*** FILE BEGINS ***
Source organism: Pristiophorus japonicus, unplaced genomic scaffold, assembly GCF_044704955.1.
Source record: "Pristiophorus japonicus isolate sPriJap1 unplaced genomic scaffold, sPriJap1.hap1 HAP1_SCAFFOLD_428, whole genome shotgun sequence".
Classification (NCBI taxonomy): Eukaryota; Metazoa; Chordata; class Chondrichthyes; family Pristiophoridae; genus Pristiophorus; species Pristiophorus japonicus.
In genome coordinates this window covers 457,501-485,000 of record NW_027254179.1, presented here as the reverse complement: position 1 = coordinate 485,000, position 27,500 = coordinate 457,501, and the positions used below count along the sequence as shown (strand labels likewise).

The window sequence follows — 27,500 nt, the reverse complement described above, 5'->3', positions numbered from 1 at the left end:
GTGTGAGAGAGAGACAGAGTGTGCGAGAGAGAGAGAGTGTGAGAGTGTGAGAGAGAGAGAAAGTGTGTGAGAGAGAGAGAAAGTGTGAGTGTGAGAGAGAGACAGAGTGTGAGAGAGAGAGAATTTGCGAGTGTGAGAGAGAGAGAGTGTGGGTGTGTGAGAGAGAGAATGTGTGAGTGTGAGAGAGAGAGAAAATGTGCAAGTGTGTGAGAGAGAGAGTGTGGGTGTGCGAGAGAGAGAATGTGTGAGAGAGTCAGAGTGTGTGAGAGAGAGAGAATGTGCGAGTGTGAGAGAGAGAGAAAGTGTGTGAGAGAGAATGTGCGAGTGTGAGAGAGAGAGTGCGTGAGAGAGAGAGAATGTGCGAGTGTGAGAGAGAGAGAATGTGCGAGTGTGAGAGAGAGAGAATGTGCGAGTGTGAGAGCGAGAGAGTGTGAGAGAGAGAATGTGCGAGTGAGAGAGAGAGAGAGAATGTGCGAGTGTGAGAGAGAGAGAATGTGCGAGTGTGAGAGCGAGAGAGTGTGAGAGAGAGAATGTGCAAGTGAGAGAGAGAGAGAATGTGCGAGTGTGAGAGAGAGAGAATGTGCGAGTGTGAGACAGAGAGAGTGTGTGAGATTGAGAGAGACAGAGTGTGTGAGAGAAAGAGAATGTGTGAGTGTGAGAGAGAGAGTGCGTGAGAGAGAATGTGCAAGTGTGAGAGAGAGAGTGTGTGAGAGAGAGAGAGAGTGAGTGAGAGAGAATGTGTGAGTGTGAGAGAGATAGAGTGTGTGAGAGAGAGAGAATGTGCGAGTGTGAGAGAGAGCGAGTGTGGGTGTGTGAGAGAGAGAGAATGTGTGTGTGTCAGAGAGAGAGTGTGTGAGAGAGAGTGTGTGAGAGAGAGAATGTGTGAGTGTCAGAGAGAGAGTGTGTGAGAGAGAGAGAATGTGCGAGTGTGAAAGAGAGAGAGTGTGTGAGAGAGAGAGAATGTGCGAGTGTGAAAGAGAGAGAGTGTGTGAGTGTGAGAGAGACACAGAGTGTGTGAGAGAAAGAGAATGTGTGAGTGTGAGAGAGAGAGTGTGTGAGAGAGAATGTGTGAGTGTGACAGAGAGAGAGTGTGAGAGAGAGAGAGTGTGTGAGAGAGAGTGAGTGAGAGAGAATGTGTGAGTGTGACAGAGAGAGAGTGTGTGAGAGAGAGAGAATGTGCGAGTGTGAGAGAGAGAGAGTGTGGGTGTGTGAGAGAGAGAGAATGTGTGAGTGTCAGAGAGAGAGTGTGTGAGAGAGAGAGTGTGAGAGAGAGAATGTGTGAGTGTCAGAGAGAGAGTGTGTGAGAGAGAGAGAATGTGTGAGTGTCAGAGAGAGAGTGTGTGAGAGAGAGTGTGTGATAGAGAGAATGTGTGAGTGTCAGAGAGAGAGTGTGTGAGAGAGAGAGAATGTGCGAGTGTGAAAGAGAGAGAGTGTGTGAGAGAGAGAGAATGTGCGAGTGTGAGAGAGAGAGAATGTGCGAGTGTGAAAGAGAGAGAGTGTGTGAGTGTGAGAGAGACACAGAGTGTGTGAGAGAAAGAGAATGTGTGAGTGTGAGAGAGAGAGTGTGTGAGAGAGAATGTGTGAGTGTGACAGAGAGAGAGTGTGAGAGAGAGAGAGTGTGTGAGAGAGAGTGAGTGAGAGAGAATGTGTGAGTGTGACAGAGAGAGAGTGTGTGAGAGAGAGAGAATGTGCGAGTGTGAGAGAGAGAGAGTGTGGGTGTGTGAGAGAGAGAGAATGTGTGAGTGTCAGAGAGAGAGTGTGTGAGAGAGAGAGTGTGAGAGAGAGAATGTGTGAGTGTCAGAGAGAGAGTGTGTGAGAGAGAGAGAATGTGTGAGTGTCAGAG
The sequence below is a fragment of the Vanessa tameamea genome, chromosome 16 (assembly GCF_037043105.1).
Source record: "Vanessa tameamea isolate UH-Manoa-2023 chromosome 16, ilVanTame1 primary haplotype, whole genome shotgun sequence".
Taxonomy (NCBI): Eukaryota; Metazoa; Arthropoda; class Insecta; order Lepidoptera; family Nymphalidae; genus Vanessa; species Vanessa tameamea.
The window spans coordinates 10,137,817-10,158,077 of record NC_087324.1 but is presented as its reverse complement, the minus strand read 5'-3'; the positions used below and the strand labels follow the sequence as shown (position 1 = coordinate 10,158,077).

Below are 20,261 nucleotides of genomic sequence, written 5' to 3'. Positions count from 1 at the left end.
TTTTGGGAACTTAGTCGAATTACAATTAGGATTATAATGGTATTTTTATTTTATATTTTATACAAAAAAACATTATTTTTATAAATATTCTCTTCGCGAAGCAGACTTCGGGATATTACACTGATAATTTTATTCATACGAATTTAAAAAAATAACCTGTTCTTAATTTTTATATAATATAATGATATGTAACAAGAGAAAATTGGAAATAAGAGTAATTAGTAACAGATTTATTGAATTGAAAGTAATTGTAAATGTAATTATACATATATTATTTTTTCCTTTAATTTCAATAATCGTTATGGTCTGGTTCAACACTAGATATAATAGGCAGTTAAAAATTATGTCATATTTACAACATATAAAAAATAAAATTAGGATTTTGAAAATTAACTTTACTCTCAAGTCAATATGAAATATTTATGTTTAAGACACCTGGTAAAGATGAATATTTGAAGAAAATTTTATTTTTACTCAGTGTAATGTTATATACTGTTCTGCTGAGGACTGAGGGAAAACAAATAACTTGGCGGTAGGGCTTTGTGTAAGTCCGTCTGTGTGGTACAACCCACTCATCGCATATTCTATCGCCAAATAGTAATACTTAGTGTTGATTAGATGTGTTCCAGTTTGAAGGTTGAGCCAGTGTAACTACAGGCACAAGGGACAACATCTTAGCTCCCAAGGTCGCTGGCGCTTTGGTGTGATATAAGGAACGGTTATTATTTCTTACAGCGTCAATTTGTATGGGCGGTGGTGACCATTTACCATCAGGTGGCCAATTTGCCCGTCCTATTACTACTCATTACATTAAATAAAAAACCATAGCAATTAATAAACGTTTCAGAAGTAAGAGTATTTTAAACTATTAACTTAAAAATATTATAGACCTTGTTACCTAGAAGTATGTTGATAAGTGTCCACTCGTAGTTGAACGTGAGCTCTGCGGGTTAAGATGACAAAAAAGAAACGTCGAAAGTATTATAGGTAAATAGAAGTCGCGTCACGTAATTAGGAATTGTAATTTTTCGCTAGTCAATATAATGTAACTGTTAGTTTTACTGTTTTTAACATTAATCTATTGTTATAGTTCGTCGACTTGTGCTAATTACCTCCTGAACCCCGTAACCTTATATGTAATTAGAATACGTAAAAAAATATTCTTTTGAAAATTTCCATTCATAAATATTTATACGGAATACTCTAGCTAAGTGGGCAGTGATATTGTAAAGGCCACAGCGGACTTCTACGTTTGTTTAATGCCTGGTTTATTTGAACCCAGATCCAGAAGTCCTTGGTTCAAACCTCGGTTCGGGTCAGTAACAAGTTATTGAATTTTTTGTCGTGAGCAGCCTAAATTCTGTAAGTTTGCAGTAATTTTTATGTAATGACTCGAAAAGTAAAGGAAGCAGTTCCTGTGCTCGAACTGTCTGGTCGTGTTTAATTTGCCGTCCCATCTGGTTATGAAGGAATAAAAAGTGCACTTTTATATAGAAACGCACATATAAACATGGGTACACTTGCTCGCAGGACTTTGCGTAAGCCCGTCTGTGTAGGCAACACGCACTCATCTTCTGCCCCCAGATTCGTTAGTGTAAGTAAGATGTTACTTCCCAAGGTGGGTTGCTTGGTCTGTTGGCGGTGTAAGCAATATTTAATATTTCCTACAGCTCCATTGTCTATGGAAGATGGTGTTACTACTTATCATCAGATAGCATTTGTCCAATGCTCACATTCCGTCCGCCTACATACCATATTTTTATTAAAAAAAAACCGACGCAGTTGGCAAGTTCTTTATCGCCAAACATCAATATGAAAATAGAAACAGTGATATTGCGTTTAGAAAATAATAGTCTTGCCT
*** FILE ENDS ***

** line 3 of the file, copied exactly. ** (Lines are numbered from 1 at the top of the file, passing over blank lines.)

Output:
Classification (NCBI taxonomy): Eukaryota; Metazoa; Chordata; class Chondrichthyes; family Pristiophoridae; genus Pristiophorus; species Pristiophorus japonicus.